Review – Park Hyatt Siem Reap


We took a taxi from the airport, which cost us $10 one-way, because our driver had forgotten the day (more on that later.)  If you pre-negotiate, it should be $5 only.  On the ride, the driver kept pushing us hard to book tours with him although we told him we had already pre-booked tours.  We arrived at the hotel in the afternoon and were staying for 2 nights, both on points as a Guest of Honor.  The hotel’s location is SUPERB (it’s on the one main street in Siem Reap and is close to everything.)  



When we arrived, we were walked into the “Library” and was given 2 refreshing towels and drinks.  They took our passports and credit card.  After that, the rep walked us to our room.



The room had a walkin closet, and so I thought I had gotten upgraded.  I later learned that there are rooms with private pools (the real upgrade.)  The wifi was spotty at times.  They also gave us 7 bottles of water – 6 small ones and a big liter one.  They gave us new small water bottles the next day, but not the big one.  I had heard of mosquitos being in the room, but we only saw 1 mosquito (might also be because we didn’t go during the rainy season.)  I remember the ceilings being really high, and while the A/C was on, it never got extremely cold, but it wasn’t hot enough where it kept me awake.



The Globalist breakfast is an ala carte menu, supplemented with a pastry station, fruits, and salad station.  I suggest you try the khmer noodles at least once.  I wasn’t a huge fan, but it was okay.  I preferred the chicken noodles.  Also – if you love Vietnamese iced coffee, you MUST order the Cambodian iced coffee, which is the same thing.  It’s not on the menu; just ask for it.  The fruit station was superb – great mango and passion fruit.


Fitness & Pool

The unique thing about the hotel is that it has 2 pools – 1 salt water and 1 fresh water.  This was the first time I’ve seen a salt water pool.  I didn’t get into it to try out though.  The fresh water pool was pretty big.  The fitness center was small but decent.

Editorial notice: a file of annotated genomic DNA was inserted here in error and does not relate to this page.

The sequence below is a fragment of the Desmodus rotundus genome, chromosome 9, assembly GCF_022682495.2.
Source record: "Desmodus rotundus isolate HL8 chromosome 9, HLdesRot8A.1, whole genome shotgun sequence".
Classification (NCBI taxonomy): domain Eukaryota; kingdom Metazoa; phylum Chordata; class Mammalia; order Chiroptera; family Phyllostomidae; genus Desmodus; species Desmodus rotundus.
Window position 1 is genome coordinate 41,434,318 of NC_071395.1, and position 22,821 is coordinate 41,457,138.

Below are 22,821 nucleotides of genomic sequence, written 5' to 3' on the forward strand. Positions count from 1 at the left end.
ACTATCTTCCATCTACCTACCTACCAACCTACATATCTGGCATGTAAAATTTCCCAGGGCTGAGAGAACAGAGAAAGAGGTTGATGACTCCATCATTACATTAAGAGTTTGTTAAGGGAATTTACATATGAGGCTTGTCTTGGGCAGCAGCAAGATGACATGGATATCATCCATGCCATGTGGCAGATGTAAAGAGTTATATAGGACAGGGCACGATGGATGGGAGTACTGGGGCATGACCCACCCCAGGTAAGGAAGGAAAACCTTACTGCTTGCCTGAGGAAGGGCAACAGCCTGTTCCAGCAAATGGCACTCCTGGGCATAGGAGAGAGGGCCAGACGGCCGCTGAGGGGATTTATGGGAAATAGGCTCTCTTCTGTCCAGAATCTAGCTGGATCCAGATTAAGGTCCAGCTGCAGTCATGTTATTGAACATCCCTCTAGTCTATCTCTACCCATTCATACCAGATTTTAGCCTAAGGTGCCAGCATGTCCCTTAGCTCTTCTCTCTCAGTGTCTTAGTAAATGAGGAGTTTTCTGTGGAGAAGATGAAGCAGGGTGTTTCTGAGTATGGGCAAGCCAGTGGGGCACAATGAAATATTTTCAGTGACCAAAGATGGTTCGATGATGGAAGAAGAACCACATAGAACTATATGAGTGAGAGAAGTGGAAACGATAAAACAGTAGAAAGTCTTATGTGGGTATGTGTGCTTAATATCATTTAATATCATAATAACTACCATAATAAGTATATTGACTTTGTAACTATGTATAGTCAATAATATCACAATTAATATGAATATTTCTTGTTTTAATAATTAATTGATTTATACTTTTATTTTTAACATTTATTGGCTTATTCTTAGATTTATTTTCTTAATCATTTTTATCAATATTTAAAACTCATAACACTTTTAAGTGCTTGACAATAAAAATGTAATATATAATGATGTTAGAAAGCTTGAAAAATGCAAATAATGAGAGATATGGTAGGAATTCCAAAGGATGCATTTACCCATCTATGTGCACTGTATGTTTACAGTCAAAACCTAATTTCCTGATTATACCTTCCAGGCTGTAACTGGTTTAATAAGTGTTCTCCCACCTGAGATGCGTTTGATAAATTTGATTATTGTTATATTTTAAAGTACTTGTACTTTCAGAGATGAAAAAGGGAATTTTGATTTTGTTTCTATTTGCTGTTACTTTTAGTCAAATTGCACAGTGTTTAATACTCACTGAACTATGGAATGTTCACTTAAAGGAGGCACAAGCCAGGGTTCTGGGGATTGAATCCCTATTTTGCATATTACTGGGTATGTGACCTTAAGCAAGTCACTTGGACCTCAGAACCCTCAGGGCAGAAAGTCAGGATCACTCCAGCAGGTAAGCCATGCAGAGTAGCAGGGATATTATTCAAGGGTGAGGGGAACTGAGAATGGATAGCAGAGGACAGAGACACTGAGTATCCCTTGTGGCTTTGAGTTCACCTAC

I had a friend stay at the Le Meridien, which although closer to the temples, was at least a $3 USD tuk tuk away from town.  If you can splurge, stay at the Park Hyatt.  Another protip – don’t take a tuk tuk from the hotel main entrance.  Walk out the side entrance and waive one down and negotiate that way (a lot cheaper since I heard the PH pays some tuk tuk drivers to always be available for PH guests.



  • Stephen Coffey

    @disqus_l7GXsYbTLi:disqus I’d suggest looking at the cash rates or paying with points through chase as I found the straight out point redemptions not the best value. When I stayed I think it was around $150 to $175/night so 15k hyatt points didn’t make much sense.

    Can’t agree more with the review. All around awesome hotel for the area. Additionally, I found the service to be just impeccable.

  • Dave C

    I stayed here for 3 nights this past February. It was one of the best hotel/resort stays I’ve ever had. As a Diamond at the time, I was upgraded to a 3rd level suite when using my suite upgrade. We had our own pool. The breakfast was awesome– not as big as, say, the Andaz Maui, but much more interesting and overall better food (the curry noodle soup was great). The service was spectacular. You’re probably right about the tuktuks being more expensive next to the resort vs a block away, but in honesty, I had no problem paying $5 vs $2-3. Everything is so cheap and I didn’t mind helping out the locals.

    • Miles per Day

      Ah man, I heard some ppl got those suites with your own pool. Jealous.

      I’ve stopped haggling for a few dollars here and there when I’m in 3rd world countries because I’m fine with paying more to support the local economy, but for some reason, I just didn’t want to pay the $5 vs $2-$3. Maybe it’s because I knew the PH was subsidizing the $5 and I didn’t want to help support that.

  • disqus_l7GXsYbTLi

    Great review. This looks like such a nice place to stay on a vacation. Looks like world of Hyatt points availability isn’t great, unfortunately.